The 2009 ACTE Career Tech Expo hall was sold out and full of exciting opportunities. More than 200 exhibitors showcased the latest software, hardware, products and services aimed at helping career and technical educators be more successful. The always popular exhibitor workshops were standing room-only this year. Exhibitor workshops gave attendees the opportunity to learn about new products and services from exhibitors. Green emerged as a hot new topic. Everything from green construction to greening of the workforce were covered in these extremely informative sessions. Look for more green exhibitor workshops again in Las Vegas as ACTE and Career Tech Expo exhibitors help your school build effective green programs. The support of the companies and organizations that participate in the Career Tech Expo is invaluable to the industry and to ACTE. The Association encourages its members and attendees to contact and work with these exhibitors to meet your school or program needs.
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This year, ACTE broke new ground with its first ever unConference, a series of informal mini-sessions and discussions held at the ACTE and National Research Center for Career and Technical Education booths on the exhibit floor. Fifteen presenters hosted intimate presentations and conversations on topics ranging from professional development for CTE educators to Science-in-CTE research to business curricula ideas. In addition, ACTE continued offering online communication tools to enhance the event, including a Convention blog with session profiles and feedback from member bloggers.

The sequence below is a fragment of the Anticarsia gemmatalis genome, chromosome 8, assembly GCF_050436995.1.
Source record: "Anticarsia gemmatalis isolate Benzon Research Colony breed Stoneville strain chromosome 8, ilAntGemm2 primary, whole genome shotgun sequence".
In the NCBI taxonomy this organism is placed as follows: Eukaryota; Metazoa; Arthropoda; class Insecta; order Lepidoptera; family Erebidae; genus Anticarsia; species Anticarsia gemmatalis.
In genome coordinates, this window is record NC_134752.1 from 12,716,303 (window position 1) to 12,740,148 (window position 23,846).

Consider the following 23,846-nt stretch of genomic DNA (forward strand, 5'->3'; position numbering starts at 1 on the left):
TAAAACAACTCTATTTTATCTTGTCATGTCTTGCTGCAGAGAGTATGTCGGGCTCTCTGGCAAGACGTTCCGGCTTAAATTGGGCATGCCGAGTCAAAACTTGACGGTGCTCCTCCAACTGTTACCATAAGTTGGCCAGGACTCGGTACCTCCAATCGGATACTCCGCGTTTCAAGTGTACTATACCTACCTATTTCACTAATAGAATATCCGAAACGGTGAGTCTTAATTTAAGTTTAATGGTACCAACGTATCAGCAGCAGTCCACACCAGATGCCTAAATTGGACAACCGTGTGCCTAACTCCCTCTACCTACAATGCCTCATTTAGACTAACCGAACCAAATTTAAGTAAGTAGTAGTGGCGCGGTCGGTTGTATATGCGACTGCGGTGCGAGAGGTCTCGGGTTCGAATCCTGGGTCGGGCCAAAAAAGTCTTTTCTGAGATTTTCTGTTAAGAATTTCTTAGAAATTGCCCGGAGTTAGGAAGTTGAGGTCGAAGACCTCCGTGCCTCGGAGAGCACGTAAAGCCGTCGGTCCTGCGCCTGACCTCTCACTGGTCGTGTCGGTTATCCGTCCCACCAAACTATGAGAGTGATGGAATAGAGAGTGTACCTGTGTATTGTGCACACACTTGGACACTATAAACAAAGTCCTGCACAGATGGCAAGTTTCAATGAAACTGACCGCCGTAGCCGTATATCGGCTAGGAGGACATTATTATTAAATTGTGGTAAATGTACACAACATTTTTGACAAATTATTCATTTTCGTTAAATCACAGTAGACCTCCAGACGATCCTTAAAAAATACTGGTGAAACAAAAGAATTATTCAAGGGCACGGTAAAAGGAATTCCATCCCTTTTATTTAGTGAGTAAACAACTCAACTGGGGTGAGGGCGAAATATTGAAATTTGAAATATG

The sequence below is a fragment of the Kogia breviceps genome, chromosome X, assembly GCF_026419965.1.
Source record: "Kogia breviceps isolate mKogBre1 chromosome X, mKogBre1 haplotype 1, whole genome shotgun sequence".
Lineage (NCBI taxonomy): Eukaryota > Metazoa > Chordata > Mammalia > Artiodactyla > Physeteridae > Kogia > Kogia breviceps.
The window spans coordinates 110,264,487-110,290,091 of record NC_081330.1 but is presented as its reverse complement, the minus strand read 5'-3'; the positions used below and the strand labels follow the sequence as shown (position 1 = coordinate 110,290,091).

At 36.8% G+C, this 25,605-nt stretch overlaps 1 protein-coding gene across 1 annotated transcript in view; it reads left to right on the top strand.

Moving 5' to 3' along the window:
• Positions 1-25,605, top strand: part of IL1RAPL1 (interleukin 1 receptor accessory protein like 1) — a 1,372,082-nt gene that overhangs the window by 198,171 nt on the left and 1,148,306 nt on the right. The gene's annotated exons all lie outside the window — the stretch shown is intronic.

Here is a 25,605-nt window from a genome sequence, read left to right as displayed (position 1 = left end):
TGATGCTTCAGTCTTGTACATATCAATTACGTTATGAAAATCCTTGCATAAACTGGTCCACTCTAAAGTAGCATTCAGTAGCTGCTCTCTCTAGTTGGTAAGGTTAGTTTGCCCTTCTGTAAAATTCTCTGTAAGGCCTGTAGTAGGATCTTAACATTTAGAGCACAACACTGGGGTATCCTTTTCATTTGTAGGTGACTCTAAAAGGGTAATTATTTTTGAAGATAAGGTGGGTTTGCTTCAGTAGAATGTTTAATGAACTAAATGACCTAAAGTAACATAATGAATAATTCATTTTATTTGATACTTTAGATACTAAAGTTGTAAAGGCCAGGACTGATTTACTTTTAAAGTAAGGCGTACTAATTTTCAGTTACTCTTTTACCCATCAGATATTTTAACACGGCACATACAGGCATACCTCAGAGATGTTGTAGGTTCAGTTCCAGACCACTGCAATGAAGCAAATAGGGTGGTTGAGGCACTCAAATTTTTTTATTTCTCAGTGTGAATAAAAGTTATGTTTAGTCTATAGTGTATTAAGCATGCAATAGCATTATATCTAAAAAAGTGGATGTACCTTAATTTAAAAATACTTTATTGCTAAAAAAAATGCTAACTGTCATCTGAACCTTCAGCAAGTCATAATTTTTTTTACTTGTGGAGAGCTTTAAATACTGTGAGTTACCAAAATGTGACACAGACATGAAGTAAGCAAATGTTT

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Annual Convention Addresses Green Tech
ACTE added a strand of sessions and workshops designed to help career and technical educators prepare and plan for the impact the green tech industry will have on their schools, programs and classes.
The strand began with a pre-Convention conference, led by NOCTI, that addressed how to turn green standards into curriculum. Sessions focused on wind-energy standards, green-building standards and program implementation and included a variety of case studies.
As a part of the general ACTE Annual Convention programming, there were sessions on:
- Preparing the New Green-collar Workforce—a copy of The Green Collar Workforce curriculum will be shared
- Green STEM Technology—focuses on the STEM side of green jobs
- Green CTE—focuses on the greening of CTE curricula
- Sustainability—delves into the teaching of sustainability as a 21st-century skill
In addition to these sessions, many of the ACTE Divisions also have sessions that address the issues of green tech and sustainability.